Vienna Design Week 2014: Bulgarian designer Valentin Vodev has launched a folding bike that can be wheeled when folded and uses a magnet to create the locking system that holds the frame together (+ slideshow).
Vodev had previously created a number of bicycle prototypes including a design that could change into a cargo trike and the Vienna Bike, an electrically assisted tricycle designed to ride "with the feeling of a two-wheeler" using an unusual steering and suspension system.
For his latest project, Vodev wanted to focus on creating a city bike for an active commuter.
"I quickly realised that the urban bike should also fold, otherwise you'll be limited in your mobility in the city," Vodev told Dezeen. "One should be able to have the freedom to choose between a bike and using the tramway or subway with the bike or even leaving the bike next to your door without it being in your way."
He initially made a prototype of the Vello for a trip to Cuba with two friends in 2009. Since then the geometry of the frame has changed significantly to produce a system that can be folded in seconds, with a magnet connecting the back wheel section to the main frame.
This magnet holds the frame secure when the bike is in use, and the connecting element also houses the bicycle's rear suspension element. The magnet allows the frame to be partially folded with one movement, or "a simple kick", flipping the back wheel to the front. The Vello can then be wheeled around, with the option to fully fold it for storage.
"I quickly realised that the standard folding system like all other folding bikes is not enough," said Vodev. "Because of that I developed my own system that uses a magnet so you don't need to bend or unscrew anything. And also the most important thing is that you fold the bike in one second and with one move."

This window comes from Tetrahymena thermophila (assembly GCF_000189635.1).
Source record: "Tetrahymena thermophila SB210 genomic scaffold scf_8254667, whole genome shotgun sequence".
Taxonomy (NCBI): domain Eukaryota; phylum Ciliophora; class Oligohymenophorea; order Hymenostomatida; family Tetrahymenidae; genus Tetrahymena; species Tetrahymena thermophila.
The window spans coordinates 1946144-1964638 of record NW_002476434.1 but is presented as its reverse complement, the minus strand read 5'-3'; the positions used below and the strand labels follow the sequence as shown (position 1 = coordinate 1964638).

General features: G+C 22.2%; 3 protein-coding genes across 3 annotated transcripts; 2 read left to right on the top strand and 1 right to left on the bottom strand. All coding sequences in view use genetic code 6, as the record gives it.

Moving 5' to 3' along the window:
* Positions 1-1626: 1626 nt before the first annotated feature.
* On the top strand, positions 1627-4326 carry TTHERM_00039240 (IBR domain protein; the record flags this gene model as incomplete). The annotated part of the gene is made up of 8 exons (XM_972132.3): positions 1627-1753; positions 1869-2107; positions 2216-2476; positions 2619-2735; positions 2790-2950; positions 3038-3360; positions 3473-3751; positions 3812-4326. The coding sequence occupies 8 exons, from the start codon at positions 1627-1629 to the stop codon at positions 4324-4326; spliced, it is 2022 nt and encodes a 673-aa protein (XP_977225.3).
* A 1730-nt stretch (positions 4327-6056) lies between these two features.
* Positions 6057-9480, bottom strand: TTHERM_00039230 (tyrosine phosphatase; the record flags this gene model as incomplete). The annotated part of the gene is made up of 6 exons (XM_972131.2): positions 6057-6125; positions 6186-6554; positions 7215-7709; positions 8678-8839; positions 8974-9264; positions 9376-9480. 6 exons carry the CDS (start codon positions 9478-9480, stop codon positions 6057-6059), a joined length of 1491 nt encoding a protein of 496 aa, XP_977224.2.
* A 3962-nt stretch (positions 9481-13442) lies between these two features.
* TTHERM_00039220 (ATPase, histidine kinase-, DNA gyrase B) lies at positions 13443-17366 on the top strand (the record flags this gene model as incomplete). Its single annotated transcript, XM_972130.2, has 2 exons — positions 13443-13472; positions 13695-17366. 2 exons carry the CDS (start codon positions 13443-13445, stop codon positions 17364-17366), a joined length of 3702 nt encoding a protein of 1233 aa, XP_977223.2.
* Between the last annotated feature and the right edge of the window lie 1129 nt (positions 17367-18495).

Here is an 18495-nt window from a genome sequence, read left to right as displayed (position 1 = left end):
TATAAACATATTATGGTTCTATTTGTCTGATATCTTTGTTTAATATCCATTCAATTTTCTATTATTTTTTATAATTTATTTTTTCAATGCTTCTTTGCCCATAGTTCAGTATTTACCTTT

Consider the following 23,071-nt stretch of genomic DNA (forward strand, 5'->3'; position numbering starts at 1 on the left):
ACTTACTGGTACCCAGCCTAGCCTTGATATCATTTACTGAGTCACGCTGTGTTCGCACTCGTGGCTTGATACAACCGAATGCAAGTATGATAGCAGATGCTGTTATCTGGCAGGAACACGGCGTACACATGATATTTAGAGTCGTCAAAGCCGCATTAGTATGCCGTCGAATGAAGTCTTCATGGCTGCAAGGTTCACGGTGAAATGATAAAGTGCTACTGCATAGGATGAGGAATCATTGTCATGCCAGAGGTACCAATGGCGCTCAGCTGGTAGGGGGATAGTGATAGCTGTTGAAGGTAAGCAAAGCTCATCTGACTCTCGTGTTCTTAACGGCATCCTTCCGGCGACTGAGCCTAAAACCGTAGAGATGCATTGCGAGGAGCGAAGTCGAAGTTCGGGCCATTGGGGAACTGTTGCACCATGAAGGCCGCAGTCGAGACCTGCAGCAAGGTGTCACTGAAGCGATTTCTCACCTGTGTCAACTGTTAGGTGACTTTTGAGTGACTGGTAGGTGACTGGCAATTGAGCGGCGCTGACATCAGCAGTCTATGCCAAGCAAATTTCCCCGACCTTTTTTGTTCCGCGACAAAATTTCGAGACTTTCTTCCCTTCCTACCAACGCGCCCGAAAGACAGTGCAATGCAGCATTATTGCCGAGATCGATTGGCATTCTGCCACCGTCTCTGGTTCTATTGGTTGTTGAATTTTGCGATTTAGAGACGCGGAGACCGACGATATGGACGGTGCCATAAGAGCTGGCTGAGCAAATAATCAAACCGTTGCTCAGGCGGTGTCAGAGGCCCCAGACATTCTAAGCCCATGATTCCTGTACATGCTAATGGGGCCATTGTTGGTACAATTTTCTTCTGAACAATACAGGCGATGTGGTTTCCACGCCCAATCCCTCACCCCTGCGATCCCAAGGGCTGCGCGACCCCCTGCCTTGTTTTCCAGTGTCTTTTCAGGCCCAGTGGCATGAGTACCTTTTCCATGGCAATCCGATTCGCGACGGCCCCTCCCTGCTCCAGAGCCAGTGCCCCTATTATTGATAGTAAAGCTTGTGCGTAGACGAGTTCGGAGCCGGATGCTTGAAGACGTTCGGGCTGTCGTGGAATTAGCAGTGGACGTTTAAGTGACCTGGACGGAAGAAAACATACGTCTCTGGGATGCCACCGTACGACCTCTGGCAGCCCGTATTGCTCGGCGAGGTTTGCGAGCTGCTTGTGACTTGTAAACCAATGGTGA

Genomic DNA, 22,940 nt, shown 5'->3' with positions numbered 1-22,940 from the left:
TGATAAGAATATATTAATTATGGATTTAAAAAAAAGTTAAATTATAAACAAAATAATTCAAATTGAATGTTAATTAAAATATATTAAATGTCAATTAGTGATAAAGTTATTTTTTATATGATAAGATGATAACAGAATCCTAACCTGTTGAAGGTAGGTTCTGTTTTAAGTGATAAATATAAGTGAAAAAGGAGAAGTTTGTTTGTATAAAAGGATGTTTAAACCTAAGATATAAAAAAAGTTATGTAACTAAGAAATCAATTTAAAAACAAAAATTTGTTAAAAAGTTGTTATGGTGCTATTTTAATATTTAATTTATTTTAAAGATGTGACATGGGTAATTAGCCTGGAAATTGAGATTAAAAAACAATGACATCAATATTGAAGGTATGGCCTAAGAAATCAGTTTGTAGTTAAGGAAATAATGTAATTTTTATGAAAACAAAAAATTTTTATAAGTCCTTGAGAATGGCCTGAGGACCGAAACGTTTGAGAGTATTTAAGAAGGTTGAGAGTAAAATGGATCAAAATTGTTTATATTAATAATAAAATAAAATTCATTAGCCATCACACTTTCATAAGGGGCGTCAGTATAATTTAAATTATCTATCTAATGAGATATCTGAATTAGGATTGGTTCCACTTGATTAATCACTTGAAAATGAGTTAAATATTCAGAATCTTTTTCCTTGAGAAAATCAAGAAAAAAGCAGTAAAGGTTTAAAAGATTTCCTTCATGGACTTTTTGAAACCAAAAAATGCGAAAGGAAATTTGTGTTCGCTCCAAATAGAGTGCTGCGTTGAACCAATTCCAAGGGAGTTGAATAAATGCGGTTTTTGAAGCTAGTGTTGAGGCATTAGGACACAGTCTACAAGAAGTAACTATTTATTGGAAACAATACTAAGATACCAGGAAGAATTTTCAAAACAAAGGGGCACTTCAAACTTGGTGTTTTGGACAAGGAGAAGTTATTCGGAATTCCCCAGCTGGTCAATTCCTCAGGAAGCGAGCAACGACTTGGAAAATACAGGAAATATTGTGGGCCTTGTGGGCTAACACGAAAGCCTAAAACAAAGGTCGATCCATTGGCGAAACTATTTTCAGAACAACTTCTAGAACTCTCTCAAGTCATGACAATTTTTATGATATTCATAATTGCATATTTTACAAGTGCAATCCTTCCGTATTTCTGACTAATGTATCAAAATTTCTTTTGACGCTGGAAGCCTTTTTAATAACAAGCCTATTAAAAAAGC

Vodev says this system makes the bike more efficient than existing folding models, without compromising on its performance.
Different versions of the bike have different specifications, including one with a wide gear range that is unusual for folding bikes.
"I didn't want to compromise the performance of the bike for the sake of it being able to fold. Many folding bikes on the market are too complicated to fold, have limited gear range, cannot be rolled along when it's folded and a frame geometry that gives the rider the feeling of sitting on pudding when they ride it," he explained.
Two parallel bars on the thin Cr-Mo steel frame are designed to provide additional stability.
"Steel is more sturdy but at the same time shock absorbent than other materials, and because it is thinner it gives it a nice vintage feeling," said Vodev. "In that way the frame is lighter than if it were made out of aluminium."
Both the front and back lights are integrated into post clamps as a permanent part of the bike, with a bespoke design that is currently awaiting a patent. This is intended to help riders avoid forgetting their lights and protect against theft of detachable parts.
Each bicycle also comes with a unique ID code printed onto the frame underneath the final layers of varnish. These codes can be linked to an online profile on the Vello website.
"There are a lot of innovations in the bike for which I couldn't find any parts from the shelf, so I needed to make them myself," said Vodev. "I hope they will set new standards in the bike industry."
The standard model is the Vello Urbano, which comes with a front carrier attachment and built-in fenders. The Vello Rocky uses mountain bike components and trekking tyres, 10 different gear speeds and a straight handle bar, for negotiating rougher surfaces.
Finally the Vello Speedster is designed for riders who prefer a speedier commute, with narrow, high-pressure tyres and a facing-style drop handlebar, a Brooks leather saddle and leather bar tape, and also has 10 gear speeds.
Vodev and his business partners have now launched a fundraising campaign on Kickstarter to self-produce the bicycles.
"The bike frames will be made in Europe by a producer we know and trust and the bike will be assembled by us," said Vodev. "I realised that setting up a business and manufacturing myself can be as exciting as designing."